'I'm Only 1 Person': Teachers Feel Torn Between Their Students And Their Own Kids


September 21, 2020

Patricia Stamper, with her 5-year-old son, works with children who have cognitive and physical disabilities at an elementary school in Washington, D.C. Jared Soares for NPR

I catch Patricia Stamper with a Zoom meeting going in the background and a child at her knee asking for attention. Stamper works as a teacher's assistant for special education students in the Washington, D.C., public schools.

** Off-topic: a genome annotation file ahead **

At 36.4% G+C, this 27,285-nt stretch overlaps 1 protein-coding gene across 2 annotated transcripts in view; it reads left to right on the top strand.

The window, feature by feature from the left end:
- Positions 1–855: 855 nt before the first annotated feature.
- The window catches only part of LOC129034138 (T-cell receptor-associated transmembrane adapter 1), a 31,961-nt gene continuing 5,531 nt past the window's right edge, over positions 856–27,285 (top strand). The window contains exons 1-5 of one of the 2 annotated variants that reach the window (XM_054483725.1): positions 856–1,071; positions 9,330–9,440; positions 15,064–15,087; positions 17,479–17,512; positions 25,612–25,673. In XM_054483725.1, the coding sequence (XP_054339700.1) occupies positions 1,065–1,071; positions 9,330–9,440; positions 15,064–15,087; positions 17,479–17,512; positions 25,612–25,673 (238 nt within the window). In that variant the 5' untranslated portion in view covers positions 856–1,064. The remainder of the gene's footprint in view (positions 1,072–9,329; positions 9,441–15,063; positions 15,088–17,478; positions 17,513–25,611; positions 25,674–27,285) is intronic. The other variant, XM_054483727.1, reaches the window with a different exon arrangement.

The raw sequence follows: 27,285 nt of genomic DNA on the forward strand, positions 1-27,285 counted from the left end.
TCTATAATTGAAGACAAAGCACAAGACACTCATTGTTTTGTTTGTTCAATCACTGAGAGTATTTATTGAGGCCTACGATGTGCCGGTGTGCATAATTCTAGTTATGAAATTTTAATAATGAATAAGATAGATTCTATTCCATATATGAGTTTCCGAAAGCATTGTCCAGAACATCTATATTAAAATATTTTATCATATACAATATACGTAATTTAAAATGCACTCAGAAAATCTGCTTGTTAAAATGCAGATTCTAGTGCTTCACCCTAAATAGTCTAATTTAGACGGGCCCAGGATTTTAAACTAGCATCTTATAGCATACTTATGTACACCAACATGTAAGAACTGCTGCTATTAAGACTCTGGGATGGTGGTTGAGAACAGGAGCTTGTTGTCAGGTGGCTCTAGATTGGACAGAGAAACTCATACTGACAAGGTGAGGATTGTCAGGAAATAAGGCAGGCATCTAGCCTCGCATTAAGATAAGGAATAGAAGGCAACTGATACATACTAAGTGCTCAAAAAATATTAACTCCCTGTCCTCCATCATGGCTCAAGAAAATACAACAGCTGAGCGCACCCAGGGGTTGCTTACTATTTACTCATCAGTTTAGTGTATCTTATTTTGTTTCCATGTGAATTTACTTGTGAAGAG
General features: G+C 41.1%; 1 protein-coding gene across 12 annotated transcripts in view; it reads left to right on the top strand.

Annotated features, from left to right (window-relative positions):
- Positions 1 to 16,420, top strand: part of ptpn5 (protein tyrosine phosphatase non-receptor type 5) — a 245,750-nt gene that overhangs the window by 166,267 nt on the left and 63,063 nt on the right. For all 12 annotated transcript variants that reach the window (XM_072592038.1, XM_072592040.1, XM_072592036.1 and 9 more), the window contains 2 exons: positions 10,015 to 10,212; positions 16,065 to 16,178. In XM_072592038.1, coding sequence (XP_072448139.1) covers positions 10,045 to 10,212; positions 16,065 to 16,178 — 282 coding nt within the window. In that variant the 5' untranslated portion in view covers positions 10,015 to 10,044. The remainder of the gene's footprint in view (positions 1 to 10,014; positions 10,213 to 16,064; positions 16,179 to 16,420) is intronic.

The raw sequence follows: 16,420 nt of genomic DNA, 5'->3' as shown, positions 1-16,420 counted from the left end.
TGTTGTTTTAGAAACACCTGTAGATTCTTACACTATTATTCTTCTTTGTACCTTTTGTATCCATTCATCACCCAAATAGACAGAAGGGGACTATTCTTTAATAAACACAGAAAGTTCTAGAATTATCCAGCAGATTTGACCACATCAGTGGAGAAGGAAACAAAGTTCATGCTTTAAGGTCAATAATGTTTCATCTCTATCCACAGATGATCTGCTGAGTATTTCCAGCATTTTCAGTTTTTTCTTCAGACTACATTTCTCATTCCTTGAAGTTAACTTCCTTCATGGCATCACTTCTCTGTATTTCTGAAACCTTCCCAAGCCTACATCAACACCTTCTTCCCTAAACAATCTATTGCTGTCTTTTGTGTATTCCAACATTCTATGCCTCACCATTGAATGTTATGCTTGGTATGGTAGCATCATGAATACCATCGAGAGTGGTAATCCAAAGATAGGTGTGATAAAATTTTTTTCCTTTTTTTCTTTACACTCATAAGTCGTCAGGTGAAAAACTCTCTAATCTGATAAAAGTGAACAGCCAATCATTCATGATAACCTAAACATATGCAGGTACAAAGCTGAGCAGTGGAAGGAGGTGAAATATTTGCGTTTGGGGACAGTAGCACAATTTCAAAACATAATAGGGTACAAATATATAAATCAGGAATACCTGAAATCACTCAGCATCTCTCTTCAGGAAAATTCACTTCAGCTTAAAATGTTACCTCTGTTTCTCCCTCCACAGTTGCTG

These days, her virtual classroom is at home - and so is her toddler, who has a genetic disorder called Noonan syndrome, and her kindergartner, who receives speech therapy. Her husband works outside the home at a golf course.

Stamper says her older son can't sit still for three to four hours a day of screen-based learning. The other day, while she was working, he started acting up, imitating his favorite YouTube star. Soon the teacher was texting her - her son was nearly kicked out of virtual class. "It's hard to check him," she says. "I'm trying to do my job and, you know, bounce back and forth, but I'm only one person."



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